Theresa Strottman: We are talking with Harold Agnew who has worked here [at Los Alamos] during the Manhattan Project and later was Lab Director. And we thank you very much for coming today. Our first question is if you could briefly tell us when and where you were born and something about your education and training.
Alexandra Levy: All right, we are here on December 28, 2012 with Max Gittler. Please say your name and spell it.
Max Gittler: Max Gittler, M-a-x G-i-t-t-l-e-r.
Levy: Where are you from?
Gittler: New York, New York City, the Bronx.
Levy: So how did you become involved in the Manhattan Project?
Alexandra Levy: We’re here on December 28, 2012 with Evelyne Litz. Please say your name and spell it.
Evelyne Litz: Evelyne Litz, E-V-E-L-Y-N-E, L-I-T-Z.
Levy: So where are you from originally?
Levy: And how did you become involved in the Manhattan Project?
Alexandra Levy: All right, we’re here on December 28, 2012 with Lawrence Litz. First please say your name and spell it.
Lawrence Litz: L-A-W – it’s Lawrence Litz, L-A-W-R-E-N-C-E, L-I-T-Z.
Levy: So what was it like working in the war on the Manhattan Project?
Litz: It was very exciting and I felt that I was doing something worthwhile.
Harris Harold Levee: My name is Harris Harold Levee, L-e-v-e-e. My birthdate is August 9, 1919. I grew up in Sheepshead Bay doing the—playing a lot of sports, and did go to high school at Brooklyn Technical High School, where I studied to be an engineer. And from Brooklyn Tech, I went to a school called Cooper Union in New York City, which was a school where you had to pass a tremendous examination in order to get into the school because the school was free. All you had to do was pay for your own books.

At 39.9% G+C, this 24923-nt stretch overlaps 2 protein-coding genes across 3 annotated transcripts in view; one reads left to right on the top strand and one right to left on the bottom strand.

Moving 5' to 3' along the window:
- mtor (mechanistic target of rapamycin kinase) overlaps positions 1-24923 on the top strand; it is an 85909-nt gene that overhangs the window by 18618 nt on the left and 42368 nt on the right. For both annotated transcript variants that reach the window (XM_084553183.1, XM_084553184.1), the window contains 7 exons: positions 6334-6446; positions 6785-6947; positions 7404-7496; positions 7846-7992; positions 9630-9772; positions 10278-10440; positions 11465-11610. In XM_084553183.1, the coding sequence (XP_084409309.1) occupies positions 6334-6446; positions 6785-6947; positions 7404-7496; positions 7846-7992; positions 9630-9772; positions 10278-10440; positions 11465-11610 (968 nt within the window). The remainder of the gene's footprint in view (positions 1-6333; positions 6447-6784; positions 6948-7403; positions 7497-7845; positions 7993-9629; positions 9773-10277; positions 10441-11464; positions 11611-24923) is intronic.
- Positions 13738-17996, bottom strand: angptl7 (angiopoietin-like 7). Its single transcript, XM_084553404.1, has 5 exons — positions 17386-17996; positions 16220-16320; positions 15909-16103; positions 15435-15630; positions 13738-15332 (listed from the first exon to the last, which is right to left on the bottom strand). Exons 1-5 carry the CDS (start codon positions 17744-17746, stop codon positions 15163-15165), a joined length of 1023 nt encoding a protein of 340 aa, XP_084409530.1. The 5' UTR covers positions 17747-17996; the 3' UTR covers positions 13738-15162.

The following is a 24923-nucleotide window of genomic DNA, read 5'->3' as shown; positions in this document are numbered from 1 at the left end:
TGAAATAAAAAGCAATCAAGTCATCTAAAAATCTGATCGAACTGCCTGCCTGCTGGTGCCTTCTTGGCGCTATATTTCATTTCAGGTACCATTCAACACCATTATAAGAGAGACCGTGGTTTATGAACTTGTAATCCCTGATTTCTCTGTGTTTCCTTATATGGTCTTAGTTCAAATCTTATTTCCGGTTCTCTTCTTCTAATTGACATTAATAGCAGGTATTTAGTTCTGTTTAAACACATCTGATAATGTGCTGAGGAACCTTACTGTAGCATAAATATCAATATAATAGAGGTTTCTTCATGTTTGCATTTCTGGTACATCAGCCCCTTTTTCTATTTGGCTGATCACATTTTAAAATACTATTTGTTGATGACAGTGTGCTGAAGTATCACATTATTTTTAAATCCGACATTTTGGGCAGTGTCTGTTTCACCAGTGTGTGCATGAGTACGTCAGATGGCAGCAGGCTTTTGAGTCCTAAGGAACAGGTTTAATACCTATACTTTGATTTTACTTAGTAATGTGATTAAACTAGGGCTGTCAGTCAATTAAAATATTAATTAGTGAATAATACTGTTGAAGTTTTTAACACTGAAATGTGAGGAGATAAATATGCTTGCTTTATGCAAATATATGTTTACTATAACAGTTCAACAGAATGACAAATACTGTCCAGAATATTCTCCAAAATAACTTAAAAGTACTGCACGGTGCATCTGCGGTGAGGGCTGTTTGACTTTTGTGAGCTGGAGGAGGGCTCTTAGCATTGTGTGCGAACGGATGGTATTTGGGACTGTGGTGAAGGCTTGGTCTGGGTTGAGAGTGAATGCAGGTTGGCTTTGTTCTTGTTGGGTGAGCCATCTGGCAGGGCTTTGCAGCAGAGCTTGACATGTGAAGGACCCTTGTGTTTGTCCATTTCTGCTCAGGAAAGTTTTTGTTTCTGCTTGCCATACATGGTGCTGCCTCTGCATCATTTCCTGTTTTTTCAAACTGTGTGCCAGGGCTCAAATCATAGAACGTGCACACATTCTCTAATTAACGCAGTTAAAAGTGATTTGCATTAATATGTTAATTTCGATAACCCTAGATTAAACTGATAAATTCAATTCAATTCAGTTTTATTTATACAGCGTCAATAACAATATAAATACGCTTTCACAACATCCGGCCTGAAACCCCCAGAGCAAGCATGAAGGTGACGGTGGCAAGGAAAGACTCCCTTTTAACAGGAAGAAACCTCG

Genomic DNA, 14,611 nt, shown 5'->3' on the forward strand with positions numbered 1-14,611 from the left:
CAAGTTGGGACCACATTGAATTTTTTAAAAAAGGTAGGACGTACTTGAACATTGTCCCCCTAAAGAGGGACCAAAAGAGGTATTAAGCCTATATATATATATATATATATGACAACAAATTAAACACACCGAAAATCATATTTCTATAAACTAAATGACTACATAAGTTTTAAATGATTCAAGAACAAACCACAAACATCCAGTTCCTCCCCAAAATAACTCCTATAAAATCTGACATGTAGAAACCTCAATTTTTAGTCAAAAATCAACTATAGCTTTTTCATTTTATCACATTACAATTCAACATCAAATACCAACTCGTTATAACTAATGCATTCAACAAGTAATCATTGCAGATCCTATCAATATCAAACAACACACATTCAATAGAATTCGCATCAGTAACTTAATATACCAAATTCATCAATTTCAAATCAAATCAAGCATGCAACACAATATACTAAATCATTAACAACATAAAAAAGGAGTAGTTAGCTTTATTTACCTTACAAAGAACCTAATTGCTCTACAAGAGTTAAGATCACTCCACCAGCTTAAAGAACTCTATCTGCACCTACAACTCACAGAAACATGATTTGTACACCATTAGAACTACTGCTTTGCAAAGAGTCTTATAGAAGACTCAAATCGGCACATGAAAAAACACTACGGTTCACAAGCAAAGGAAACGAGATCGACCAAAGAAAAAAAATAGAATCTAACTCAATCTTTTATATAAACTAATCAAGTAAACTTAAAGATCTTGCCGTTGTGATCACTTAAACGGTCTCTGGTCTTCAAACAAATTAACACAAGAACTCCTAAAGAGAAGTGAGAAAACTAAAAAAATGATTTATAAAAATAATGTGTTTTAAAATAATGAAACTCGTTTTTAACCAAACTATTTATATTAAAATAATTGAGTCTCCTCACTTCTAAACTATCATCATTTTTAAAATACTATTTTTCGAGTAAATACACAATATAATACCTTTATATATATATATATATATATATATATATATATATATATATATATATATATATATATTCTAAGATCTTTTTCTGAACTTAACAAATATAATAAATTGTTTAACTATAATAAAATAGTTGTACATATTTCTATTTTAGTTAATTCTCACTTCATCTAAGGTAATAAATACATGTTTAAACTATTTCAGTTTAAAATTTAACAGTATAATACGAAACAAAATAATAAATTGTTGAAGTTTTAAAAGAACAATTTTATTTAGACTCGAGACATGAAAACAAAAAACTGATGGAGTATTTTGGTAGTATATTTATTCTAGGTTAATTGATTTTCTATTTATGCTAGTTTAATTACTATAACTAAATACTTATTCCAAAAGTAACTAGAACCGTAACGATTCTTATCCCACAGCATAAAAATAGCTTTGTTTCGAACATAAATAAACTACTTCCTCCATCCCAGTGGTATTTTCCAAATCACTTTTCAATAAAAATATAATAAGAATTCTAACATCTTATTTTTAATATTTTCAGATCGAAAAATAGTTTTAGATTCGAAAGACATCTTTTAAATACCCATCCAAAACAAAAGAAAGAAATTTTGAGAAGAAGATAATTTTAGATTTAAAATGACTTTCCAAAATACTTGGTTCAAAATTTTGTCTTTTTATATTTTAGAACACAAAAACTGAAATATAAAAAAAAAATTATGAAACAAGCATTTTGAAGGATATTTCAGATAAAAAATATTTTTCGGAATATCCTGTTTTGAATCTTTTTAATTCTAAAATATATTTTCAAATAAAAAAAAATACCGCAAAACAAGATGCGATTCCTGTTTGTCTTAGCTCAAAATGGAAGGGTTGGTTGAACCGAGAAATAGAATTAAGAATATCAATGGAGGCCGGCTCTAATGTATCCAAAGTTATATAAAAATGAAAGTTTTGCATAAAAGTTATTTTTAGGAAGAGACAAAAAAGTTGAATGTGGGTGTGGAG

Theresa Strottman: It’s Saturday, February 15, 1992, approximately 11:28 AM. We’re interviewing Kay Manley. We really appreciate your coming here today. Briefly tell me when and where you were born and something about your education and training.
George Cowan: It's weighted so heavily in favor—not in favor of—but the emphasis on number one Los Alamos, and then Oak Ridge, and then Hanford, as the three secret cities or something. But the fact is the Met Lab at Chicago was enormously important. The Stagg Field reactor was historic in ’42, and its sort of dismissed.
One of the most important branches of the Manhattan Project was the Metallurgical Laboratory (Met Lab) in Chicago. Using the name "Metallurgical Laboratory" as cover at the University of Chicago, scientists from the east and west coasts were brought together to this central location to develop chain-reacting "piles" for plutonium production, to devise methods for extracting plutonium from the irradiated uranium, and to design a weapon. In all, four methods of plutonium separation were considered, with the bismuth phosphate process displaying the most promise.